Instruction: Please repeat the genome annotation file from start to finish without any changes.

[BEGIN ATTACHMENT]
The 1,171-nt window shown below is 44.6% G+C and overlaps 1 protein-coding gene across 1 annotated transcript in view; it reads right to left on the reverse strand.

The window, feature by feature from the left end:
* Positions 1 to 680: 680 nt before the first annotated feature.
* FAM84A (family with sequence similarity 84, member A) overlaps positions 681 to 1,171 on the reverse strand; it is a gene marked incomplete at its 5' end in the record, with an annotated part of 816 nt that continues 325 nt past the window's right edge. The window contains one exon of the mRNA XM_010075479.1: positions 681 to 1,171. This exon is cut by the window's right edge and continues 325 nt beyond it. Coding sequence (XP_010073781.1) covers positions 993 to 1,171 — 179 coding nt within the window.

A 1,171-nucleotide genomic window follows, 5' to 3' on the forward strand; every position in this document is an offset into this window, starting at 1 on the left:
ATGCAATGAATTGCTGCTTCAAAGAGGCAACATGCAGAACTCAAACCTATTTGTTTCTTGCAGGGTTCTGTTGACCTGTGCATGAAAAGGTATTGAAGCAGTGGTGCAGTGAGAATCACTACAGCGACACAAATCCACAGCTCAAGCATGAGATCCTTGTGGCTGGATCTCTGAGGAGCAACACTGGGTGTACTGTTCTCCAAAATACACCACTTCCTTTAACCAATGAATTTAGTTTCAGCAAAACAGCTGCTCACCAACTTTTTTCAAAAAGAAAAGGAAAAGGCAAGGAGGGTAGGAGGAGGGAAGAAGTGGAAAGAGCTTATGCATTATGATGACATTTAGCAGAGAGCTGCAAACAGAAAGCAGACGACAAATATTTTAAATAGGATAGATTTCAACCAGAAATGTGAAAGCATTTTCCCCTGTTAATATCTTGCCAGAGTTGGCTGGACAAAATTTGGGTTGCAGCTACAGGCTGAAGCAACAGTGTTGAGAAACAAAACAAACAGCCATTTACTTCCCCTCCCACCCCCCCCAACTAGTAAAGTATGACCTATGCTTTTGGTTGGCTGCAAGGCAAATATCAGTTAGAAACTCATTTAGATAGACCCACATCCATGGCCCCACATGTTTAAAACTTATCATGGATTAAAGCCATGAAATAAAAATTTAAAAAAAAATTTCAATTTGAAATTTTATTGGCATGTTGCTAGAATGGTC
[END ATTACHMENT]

The 1,171-nt window shown below is 44.6% G+C and overlaps 1 protein-coding gene across 1 annotated transcript in view; it reads right to left on the reverse strand.

The window, feature by feature from the left end:
* Positions 1 to 680: 680 nt before the first annotated feature.
* FAM84A (family with sequence similarity 84, member A) overlaps positions 681 to 1,171 on the reverse strand; it is a gene marked incomplete at its 5' end in the record, with an annotated part of 816 nt that continues 325 nt past the window's right edge. The window contains one exon of the mRNA XM_010075479.1: positions 681 to 1,171. This exon is cut by the window's right edge and continues 325 nt beyond it. Coding sequence (XP_010073781.1) covers positions 993 to 1,171 — 179 coding nt within the window.

A 1,171-nucleotide genomic window follows, 5' to 3' on the forward strand; every position in this document is an offset into this window, starting at 1 on the left:
ATGCAATGAATTGCTGCTTCAAAGAGGCAACATGCAGAACTCAAACCTATTTGTTTCTTGCAGGGTTCTGTTGACCTGTGCATGAAAAGGTATTGAAGCAGTGGTGCAGTGAGAATCACTACAGCGACACAAATCCACAGCTCAAGCATGAGATCCTTGTGGCTGGATCTCTGAGGAGCAACACTGGGTGTACTGTTCTCCAAAATACACCACTTCCTTTAACCAATGAATTTAGTTTCAGCAAAACAGCTGCTCACCAACTTTTTTCAAAAAGAAAAGGAAAAGGCAAGGAGGGTAGGAGGAGGGAAGAAGTGGAAAGAGCTTATGCATTATGATGACATTTAGCAGAGAGCTGCAAACAGAAAGCAGACGACAAATATTTTAAATAGGATAGATTTCAACCAGAAATGTGAAAGCATTTTCCCCTGTTAATATCTTGCCAGAGTTGGCTGGACAAAATTTGGGTTGCAGCTACAGGCTGAAGCAACAGTGTTGAGAAACAAAACAAACAGCCATTTACTTCCCCTCCCACCCCCCCCAACTAGTAAAGTATGACCTATGCTTTTGGTTGGCTGCAAGGCAAATATCAGTTAGAAACTCATTTAGATAGACCCACATCCATGGCCCCACATGTTTAAAACTTATCATGGATTAAAGCCATGAAATAAAAATTTAAAAAAAAATTTCAATTTGAAATTTTATTGGCATGTTGCTAGAATGGTC